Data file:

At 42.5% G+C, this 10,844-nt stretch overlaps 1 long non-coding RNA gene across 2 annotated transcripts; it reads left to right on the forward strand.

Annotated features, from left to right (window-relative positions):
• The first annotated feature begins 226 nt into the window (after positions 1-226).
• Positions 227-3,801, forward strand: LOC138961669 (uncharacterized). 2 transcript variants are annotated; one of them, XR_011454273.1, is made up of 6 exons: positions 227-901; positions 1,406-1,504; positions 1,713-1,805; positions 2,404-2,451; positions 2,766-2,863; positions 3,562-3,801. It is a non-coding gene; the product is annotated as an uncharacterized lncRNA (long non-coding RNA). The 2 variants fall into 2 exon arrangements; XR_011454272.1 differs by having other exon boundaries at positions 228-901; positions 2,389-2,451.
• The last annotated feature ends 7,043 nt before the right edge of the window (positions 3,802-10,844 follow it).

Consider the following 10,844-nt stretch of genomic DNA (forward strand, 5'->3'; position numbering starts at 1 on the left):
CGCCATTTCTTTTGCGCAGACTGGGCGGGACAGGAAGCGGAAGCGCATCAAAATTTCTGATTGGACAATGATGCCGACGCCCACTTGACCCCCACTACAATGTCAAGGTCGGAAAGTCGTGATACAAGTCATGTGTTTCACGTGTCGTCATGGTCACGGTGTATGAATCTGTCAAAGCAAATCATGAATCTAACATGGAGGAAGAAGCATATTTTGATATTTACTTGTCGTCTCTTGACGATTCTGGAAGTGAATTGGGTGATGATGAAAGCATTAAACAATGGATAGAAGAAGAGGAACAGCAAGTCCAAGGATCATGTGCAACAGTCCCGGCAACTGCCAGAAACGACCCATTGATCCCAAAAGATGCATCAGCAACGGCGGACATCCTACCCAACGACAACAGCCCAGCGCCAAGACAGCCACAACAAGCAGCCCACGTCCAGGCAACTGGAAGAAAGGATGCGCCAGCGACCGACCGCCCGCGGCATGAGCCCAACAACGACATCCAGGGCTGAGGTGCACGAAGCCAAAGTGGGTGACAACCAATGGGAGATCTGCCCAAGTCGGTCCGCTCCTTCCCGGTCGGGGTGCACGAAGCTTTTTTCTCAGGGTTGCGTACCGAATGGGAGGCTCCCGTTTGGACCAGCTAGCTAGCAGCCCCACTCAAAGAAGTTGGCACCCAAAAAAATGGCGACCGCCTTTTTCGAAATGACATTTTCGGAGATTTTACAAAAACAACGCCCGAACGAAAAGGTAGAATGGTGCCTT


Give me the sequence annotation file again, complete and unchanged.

At 42.5% G+C, this 10,844-nt stretch overlaps 1 long non-coding RNA gene across 2 annotated transcripts; it reads left to right on the forward strand.

Annotated features, from left to right (window-relative positions):
• The first annotated feature begins 226 nt into the window (after positions 1-226).
• Positions 227-3,801, forward strand: LOC138961669 (uncharacterized). 2 transcript variants are annotated; one of them, XR_011454273.1, is made up of 6 exons: positions 227-901; positions 1,406-1,504; positions 1,713-1,805; positions 2,404-2,451; positions 2,766-2,863; positions 3,562-3,801. It is a non-coding gene; the product is annotated as an uncharacterized lncRNA (long non-coding RNA). The 2 variants fall into 2 exon arrangements; XR_011454272.1 differs by having other exon boundaries at positions 228-901; positions 2,389-2,451.
• The last annotated feature ends 7,043 nt before the right edge of the window (positions 3,802-10,844 follow it).

Consider the following 10,844-nt stretch of genomic DNA (forward strand, 5'->3'; position numbering starts at 1 on the left):
CGCCATTTCTTTTGCGCAGACTGGGCGGGACAGGAAGCGGAAGCGCATCAAAATTTCTGATTGGACAATGATGCCGACGCCCACTTGACCCCCACTACAATGTCAAGGTCGGAAAGTCGTGATACAAGTCATGTGTTTCACGTGTCGTCATGGTCACGGTGTATGAATCTGTCAAAGCAAATCATGAATCTAACATGGAGGAAGAAGCATATTTTGATATTTACTTGTCGTCTCTTGACGATTCTGGAAGTGAATTGGGTGATGATGAAAGCATTAAACAATGGATAGAAGAAGAGGAACAGCAAGTCCAAGGATCATGTGCAACAGTCCCGGCAACTGCCAGAAACGACCCATTGATCCCAAAAGATGCATCAGCAACGGCGGACATCCTACCCAACGACAACAGCCCAGCGCCAAGACAGCCACAACAAGCAGCCCACGTCCAGGCAACTGGAAGAAAGGATGCGCCAGCGACCGACCGCCCGCGGCATGAGCCCAACAACGACATCCAGGGCTGAGGTGCACGAAGCCAAAGTGGGTGACAACCAATGGGAGATCTGCCCAAGTCGGTCCGCTCCTTCCCGGTCGGGGTGCACGAAGCTTTTTTCTCAGGGTTGCGTACCGAATGGGAGGCTCCCGTTTGGACCAGCTAGCTAGCAGCCCCACTCAAAGAAGTTGGCACCCAAAAAAATGGCGACCGCCTTTTTCGAAATGACATTTTCGGAGATTTTACAAAAACAACGCCCGAACGAAAAGGTAGAATGGTGCCTT